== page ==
Anyone who’s ever been pregnant, and gotten very close to -if not gone over- their due date, knows how painful it is to hear over and over again the phrase “Still no baby yet?!” At that point, it’s hard to refrain from pointing out that the oversized basketball under your shirt should be a clear indication that no, there is still no baby yet.
Adoption is about a thousand times worse. The obvious basketball isn’t there to tip the inquirer off, and the question doesn’t hold a black-or-white type of answer. And of course, it’s actually a much more valid question, given that we rely on governmental agencies, and not nature’s course, for some resolution- aka, the anticipated arrival of baby.
So, take the 39-weeks-pregnant scenario, and pretend that your doctor suddenly informs you that there was a mistake in the due date estimation… and you’re really only 36 weeks pregnant. And here you’d thought all along that you were almost there. That’s what happened to us this week.
Long story short, there’s a group of ten families a week or so ahead of us, and another group a few weeks behind. We were a lonely group of one, happening to travel at a time no one else did. When the post-court approval stuff started happening, we were in the first group. We got a few updates along the way, but then we stopped hearing things. I told myself to just be patient, for if the agency had things to tell us, they’d tell us. Yet other families seemed to know so much more, posting all kinds of info that we’d never been tipped off to. It started to make me a little crazy, hunting down info through facebook status updates and adoption message boards. Then I realized that all of this hunting wasn’t helping… especially when families started getting submitted to the embassy, and we hadn’t a clue where our case was at.
Somewhere along the way, we shifted from the first group to the second group. We were told Acacia’s visa medical was complete, when in actuality, it hasn’t even happened yet. Communication between US staff and Ethiopia staff got crossed, and it never became clear until today that our case had fallen behind in the process just after birth certificates had been obtained. Our consultant apologized profusely for the oversight. Strangely, even though it’s a major set back, I feel so much better knowing what happened vs. sitting here each night wondering why we feel like the only family not getting an update. The good news is that we now have a group- a “home” for the moment, anyway. Even if it delays the process, I guess it was meant to be this way for a reason. Fate’s grand plan. Which reminds me…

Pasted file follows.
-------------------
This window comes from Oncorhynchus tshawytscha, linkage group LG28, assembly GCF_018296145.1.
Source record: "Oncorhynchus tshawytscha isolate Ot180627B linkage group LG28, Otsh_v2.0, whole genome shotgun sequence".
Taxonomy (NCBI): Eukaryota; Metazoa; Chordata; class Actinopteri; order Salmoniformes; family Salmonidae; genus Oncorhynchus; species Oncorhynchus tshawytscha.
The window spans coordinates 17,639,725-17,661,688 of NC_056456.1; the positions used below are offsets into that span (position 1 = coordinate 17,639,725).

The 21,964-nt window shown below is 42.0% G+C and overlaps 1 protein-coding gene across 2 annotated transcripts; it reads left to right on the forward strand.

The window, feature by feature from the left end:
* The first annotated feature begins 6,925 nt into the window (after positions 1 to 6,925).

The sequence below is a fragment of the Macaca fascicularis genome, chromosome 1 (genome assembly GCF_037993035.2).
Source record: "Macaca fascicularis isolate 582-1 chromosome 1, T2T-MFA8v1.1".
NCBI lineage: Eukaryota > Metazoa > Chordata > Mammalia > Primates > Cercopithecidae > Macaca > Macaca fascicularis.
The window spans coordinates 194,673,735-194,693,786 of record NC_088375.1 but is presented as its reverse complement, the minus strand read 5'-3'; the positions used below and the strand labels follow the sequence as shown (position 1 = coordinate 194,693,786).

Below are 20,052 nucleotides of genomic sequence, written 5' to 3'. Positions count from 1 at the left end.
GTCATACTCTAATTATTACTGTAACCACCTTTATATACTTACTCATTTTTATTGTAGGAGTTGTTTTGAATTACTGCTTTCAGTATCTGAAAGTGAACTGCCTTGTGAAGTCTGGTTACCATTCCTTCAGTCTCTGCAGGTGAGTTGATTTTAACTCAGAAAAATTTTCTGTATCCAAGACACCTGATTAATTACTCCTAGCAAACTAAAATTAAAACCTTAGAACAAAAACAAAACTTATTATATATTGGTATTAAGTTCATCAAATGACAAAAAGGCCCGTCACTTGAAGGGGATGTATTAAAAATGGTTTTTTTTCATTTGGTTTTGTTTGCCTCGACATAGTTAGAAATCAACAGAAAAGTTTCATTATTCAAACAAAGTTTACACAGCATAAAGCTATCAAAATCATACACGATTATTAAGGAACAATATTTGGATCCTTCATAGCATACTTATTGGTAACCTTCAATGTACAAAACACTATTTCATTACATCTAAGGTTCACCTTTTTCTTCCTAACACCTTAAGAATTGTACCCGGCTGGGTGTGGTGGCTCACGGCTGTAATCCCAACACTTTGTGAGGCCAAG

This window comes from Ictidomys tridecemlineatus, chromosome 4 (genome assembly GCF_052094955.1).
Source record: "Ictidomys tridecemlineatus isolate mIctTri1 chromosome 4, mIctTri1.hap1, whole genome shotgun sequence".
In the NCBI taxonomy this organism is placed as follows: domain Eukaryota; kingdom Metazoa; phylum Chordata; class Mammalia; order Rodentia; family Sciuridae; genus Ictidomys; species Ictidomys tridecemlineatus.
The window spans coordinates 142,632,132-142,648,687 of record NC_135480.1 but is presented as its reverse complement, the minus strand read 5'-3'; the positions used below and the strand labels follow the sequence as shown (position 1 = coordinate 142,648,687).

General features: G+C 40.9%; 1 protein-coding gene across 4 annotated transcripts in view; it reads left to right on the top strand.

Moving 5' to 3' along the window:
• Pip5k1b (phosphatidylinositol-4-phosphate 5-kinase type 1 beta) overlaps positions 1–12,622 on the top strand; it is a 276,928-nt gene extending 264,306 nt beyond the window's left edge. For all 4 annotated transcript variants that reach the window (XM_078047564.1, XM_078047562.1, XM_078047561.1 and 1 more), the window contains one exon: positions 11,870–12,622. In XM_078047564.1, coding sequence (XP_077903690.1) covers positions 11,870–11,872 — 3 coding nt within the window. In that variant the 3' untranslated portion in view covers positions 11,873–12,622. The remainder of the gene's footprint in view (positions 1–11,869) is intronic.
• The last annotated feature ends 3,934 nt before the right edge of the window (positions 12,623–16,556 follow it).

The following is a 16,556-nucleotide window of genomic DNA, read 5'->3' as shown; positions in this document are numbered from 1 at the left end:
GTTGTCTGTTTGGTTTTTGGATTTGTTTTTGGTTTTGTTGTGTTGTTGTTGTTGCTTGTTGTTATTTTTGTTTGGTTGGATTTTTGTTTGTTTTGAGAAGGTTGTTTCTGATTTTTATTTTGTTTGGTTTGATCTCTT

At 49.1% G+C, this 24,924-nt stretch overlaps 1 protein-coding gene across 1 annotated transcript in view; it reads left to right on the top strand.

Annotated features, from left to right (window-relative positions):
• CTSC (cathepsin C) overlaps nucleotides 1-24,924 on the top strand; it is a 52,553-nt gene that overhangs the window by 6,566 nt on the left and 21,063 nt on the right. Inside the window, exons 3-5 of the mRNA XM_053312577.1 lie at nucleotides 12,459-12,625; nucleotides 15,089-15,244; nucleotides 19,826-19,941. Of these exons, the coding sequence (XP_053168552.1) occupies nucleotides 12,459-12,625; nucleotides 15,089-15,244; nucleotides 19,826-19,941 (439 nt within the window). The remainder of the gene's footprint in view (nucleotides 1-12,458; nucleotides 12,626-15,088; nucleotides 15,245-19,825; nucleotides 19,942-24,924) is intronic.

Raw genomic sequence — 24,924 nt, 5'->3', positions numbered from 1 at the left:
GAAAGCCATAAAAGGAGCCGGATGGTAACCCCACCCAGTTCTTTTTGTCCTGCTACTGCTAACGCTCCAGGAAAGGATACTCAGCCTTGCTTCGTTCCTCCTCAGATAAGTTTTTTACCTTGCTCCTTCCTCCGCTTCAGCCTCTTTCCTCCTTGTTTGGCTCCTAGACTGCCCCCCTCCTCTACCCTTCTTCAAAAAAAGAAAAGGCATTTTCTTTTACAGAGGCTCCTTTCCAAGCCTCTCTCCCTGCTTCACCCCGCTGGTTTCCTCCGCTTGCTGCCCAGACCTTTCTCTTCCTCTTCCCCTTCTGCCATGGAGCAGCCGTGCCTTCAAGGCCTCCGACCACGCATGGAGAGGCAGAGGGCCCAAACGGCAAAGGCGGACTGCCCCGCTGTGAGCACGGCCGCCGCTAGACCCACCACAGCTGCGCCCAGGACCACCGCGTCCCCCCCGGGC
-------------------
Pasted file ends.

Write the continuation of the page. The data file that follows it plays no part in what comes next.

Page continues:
We’ve been rather alone in another way, too. Adoption and religion are tightly knit. God speaks to many loving families, and helps them realize that His plan for them is adoption. It’s a wonderful thing. And while I believe in God, and Jesus, I also believe in Buddah, and Shiva, and Gaia, and every other supreme being that spiritually moves the human race. When I see a “Coexist” bumper sticker (the one that spells out the words in multiple religious and spiritual symbols), well, that sums up my beliefs. And while I am very content and proud of the way I perceive spirituality, I can’t help but feel that, by not serving one God, I miss the opportunity for an amazing support group. I see other families surviving this process through their devotion to God. They pray together; they create an amazing energy that I wholeheartedly beleive in. They find solace, and answers, for every frustration this process brings… all through the guidance of the Lord. I know I may as well wear a sign that says “Save me.” But, that expereince has already happened, and it isn’t my path to follow. All the same, I often wish it were.
So, the take aways from this weeks post:
1) You may ask me how the adoption is going, but in all likelihood, there won’t be anything to report until after labor day. And, I may burst into tears if you ask me before then!
2) I am feeling very isolated as I deal with the stress of waiting for Acacia to come home. And, while I can’t find the same comfort in God that most families seem to find, I do pray in my own ways, and appreciate your prayers – of any origin – in the biggest way possible.